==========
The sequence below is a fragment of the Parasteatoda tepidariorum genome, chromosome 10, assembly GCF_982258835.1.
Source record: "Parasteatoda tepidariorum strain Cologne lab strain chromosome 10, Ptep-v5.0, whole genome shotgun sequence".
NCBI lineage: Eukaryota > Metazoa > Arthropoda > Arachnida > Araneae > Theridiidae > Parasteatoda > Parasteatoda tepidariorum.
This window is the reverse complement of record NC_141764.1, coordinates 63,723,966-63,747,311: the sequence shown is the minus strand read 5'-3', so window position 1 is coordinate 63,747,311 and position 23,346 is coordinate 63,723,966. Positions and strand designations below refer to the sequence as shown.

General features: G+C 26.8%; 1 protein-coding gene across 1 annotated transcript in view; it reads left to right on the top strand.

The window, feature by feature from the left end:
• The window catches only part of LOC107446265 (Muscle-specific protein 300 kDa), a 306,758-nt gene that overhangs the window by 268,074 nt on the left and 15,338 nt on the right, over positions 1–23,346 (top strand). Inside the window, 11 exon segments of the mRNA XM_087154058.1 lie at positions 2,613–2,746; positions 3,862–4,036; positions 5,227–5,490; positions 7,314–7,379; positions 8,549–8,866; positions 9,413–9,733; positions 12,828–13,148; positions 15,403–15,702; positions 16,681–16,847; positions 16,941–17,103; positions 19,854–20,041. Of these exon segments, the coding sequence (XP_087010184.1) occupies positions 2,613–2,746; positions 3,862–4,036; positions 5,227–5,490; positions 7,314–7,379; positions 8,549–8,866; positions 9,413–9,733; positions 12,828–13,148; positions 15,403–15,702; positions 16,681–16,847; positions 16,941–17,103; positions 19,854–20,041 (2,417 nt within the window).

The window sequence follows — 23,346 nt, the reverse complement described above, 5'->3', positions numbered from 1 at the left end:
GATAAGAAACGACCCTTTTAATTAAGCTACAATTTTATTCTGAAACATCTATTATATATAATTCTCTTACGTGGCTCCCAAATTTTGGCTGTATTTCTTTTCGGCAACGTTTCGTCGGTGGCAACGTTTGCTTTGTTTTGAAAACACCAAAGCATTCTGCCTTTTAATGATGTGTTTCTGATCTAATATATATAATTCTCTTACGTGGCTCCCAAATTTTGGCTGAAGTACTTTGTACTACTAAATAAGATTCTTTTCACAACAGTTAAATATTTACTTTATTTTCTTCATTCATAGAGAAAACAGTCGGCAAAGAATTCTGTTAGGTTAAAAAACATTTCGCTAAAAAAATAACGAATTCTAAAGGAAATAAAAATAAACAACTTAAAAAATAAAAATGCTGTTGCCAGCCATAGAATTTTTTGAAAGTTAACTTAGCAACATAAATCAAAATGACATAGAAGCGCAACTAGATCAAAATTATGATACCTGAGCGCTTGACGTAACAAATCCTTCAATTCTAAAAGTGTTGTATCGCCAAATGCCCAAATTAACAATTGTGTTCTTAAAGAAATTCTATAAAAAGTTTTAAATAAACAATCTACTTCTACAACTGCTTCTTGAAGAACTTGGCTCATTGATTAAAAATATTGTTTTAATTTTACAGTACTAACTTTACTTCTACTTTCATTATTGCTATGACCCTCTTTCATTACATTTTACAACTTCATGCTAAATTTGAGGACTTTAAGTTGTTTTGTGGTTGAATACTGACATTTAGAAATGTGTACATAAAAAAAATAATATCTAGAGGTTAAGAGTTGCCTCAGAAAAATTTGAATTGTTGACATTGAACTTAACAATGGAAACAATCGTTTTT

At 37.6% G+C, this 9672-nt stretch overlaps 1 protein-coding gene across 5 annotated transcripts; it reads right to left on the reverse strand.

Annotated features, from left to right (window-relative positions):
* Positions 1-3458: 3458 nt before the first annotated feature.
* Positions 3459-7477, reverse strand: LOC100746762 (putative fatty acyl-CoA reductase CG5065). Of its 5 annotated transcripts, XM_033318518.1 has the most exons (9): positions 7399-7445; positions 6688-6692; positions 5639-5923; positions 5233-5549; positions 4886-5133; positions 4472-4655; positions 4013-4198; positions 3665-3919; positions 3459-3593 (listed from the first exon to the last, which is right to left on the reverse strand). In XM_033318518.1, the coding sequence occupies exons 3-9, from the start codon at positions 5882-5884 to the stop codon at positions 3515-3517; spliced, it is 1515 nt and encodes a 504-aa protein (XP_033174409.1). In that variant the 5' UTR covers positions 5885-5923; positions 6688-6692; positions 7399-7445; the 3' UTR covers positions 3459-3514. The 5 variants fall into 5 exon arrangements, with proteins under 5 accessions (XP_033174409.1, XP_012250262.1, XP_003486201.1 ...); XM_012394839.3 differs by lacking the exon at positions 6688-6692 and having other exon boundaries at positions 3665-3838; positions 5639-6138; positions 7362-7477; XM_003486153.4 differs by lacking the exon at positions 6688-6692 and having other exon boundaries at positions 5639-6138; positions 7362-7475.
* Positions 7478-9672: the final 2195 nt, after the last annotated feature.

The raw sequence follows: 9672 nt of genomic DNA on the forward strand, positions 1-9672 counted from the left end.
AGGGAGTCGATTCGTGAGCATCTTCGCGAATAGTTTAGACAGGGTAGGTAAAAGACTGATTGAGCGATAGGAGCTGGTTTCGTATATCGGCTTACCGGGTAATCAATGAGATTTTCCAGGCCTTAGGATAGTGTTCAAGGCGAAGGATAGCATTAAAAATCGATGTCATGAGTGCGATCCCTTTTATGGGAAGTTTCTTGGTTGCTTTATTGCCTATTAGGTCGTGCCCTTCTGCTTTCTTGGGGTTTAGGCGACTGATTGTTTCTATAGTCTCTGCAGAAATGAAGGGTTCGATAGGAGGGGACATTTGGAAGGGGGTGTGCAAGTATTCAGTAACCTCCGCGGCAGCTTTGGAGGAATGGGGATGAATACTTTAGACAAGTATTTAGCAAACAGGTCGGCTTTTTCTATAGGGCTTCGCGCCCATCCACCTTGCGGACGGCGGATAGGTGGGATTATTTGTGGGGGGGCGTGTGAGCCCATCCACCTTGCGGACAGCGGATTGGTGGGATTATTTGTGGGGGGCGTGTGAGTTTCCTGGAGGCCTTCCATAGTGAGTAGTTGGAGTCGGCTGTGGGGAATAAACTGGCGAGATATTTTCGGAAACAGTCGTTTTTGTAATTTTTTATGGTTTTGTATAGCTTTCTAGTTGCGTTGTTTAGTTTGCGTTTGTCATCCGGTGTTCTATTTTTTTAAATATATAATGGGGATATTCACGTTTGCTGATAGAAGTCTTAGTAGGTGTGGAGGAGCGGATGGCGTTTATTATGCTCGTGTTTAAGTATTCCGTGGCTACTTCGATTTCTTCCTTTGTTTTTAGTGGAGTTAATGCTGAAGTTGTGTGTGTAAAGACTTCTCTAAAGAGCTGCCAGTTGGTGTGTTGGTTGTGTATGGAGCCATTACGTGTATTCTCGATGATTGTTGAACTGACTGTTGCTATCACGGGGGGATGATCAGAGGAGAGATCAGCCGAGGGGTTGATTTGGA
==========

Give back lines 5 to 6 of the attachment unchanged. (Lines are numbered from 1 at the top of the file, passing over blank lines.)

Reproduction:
General features: G+C 26.8%; 1 protein-coding gene across 1 annotated transcript in view; it reads left to right on the top strand.

The window, feature by feature from the left end: